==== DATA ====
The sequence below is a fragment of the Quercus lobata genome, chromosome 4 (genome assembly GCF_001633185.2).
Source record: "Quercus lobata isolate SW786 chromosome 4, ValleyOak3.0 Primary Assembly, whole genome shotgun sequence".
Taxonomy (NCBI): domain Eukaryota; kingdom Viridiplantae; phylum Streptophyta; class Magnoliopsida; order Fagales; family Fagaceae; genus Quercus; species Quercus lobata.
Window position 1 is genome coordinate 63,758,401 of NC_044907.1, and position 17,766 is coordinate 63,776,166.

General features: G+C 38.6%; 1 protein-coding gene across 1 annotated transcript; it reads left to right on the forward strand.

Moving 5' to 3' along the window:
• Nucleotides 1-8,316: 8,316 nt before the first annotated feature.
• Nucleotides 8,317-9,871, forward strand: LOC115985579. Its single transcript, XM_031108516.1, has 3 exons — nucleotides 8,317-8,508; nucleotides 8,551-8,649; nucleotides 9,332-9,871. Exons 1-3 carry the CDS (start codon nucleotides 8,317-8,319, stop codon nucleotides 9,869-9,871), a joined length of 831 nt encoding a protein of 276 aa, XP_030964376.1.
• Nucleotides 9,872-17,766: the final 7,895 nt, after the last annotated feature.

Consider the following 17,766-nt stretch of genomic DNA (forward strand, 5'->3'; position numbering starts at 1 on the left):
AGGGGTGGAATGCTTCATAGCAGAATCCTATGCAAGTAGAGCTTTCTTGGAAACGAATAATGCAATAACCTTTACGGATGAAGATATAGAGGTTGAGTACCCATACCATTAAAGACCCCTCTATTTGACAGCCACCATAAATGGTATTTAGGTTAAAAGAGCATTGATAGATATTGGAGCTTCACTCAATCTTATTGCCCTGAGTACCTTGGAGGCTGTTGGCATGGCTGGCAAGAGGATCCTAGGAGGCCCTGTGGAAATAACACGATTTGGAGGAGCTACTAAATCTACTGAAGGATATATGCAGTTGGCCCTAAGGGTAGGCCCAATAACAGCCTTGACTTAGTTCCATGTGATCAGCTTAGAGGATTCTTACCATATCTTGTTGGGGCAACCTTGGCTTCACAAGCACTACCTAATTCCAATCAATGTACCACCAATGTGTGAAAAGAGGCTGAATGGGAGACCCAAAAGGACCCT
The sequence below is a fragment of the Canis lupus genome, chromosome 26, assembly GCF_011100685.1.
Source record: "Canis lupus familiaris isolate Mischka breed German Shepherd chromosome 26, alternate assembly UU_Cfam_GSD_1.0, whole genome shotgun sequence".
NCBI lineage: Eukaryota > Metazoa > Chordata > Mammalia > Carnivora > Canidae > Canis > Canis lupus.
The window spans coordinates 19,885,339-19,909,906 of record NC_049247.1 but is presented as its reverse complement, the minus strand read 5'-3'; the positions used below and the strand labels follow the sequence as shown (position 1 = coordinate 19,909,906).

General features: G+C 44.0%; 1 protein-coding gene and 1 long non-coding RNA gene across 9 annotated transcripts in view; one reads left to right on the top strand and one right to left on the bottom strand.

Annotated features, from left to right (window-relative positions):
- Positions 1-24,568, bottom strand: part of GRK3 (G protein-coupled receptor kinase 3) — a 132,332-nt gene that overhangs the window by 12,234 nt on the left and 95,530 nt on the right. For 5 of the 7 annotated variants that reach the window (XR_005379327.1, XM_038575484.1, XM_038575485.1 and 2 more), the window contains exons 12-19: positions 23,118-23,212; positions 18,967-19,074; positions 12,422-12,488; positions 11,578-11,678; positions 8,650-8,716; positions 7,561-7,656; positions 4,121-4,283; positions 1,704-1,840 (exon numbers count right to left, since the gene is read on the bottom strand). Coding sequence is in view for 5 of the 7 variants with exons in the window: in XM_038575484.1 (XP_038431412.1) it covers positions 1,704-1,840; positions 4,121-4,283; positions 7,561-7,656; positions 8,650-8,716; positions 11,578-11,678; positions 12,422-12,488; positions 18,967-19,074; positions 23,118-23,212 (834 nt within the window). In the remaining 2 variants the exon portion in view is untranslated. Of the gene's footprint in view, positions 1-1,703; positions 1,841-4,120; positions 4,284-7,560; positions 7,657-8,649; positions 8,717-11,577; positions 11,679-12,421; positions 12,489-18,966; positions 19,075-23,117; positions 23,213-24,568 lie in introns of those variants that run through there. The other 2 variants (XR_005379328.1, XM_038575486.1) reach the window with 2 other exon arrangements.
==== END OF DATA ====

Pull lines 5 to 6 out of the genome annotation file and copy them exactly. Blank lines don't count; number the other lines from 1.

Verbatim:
General features: G+C 38.6%; 1 protein-coding gene across 1 annotated transcript; it reads left to right on the forward strand.

Moving 5' to 3' along the window: